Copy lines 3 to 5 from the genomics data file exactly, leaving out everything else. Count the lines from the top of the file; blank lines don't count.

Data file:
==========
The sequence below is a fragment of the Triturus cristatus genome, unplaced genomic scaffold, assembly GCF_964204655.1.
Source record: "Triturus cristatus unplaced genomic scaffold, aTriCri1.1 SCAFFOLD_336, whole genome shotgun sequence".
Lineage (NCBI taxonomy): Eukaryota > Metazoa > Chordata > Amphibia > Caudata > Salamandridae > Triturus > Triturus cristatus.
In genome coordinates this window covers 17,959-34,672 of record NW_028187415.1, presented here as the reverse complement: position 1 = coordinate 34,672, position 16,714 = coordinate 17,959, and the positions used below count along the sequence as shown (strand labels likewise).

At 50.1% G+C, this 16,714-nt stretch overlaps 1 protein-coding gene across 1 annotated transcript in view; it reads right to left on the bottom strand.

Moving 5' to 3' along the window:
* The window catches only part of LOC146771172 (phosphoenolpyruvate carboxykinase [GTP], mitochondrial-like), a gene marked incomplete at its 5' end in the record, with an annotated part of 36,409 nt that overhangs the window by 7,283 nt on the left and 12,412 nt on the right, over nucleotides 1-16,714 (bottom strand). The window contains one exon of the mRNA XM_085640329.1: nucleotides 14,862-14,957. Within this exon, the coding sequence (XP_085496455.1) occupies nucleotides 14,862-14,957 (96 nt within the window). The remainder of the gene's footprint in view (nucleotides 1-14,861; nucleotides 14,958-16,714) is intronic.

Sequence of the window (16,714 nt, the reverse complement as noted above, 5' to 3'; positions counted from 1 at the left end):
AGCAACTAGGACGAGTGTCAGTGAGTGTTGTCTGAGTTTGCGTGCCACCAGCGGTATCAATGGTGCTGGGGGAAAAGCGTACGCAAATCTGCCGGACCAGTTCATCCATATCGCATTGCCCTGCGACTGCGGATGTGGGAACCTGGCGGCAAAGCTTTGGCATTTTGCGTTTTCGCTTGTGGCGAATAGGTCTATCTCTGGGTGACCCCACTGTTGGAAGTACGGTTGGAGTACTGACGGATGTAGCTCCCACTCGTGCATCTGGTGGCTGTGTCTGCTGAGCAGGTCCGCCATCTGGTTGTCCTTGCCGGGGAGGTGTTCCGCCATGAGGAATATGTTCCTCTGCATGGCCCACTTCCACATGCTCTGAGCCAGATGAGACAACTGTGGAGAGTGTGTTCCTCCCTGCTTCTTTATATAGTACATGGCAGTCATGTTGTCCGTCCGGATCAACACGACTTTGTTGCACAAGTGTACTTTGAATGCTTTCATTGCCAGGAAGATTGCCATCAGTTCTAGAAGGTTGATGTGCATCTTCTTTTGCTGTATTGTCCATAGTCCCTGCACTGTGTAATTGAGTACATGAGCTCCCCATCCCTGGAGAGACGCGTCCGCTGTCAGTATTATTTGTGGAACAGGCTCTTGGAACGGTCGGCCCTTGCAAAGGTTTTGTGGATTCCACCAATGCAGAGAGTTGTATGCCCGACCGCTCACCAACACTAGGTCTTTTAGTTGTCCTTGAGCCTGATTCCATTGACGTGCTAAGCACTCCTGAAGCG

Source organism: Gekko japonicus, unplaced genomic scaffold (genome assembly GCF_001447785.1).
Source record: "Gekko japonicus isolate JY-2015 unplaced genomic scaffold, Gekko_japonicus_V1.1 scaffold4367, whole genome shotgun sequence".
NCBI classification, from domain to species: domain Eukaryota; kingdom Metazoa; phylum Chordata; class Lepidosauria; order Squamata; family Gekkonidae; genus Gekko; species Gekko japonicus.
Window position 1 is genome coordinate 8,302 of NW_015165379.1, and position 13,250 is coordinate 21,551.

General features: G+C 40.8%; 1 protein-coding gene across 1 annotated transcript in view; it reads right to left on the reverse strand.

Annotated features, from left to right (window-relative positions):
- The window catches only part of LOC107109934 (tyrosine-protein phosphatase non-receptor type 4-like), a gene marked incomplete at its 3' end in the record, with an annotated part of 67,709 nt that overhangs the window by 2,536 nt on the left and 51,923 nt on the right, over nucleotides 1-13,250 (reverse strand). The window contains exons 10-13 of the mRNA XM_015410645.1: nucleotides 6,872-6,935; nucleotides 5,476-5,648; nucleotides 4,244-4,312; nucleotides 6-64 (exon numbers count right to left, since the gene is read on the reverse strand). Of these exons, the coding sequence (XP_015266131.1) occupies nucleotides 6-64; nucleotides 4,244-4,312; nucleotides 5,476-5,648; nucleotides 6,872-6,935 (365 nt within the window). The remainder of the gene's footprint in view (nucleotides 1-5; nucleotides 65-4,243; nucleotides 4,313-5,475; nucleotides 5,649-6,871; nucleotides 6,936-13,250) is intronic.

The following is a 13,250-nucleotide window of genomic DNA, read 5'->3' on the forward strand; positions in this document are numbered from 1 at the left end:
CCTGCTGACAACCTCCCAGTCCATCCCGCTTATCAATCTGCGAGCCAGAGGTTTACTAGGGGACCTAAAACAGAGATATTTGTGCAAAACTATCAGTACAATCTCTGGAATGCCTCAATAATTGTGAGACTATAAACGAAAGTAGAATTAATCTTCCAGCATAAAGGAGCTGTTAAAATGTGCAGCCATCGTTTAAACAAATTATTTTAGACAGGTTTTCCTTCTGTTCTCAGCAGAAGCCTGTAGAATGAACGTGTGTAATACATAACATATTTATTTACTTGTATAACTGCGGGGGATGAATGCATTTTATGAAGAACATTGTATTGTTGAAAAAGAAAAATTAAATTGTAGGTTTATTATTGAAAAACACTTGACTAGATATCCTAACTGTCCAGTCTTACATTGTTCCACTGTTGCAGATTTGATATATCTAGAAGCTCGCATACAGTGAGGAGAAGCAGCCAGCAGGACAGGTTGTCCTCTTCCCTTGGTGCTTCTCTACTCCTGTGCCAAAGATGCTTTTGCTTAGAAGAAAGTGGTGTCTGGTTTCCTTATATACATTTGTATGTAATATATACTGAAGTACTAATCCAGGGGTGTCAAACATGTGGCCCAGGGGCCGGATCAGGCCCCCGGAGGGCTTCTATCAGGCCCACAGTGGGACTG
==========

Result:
Lineage (NCBI taxonomy): Eukaryota > Metazoa > Chordata > Amphibia > Caudata > Salamandridae > Triturus > Triturus cristatus.
In genome coordinates this window covers 17,959-34,672 of record NW_028187415.1, presented here as the reverse complement: position 1 = coordinate 34,672, position 16,714 = coordinate 17,959, and the positions used below count along the sequence as shown (strand labels likewise).

At 50.1% G+C, this 16,714-nt stretch overlaps 1 protein-coding gene across 1 annotated transcript in view; it reads right to left on the bottom strand.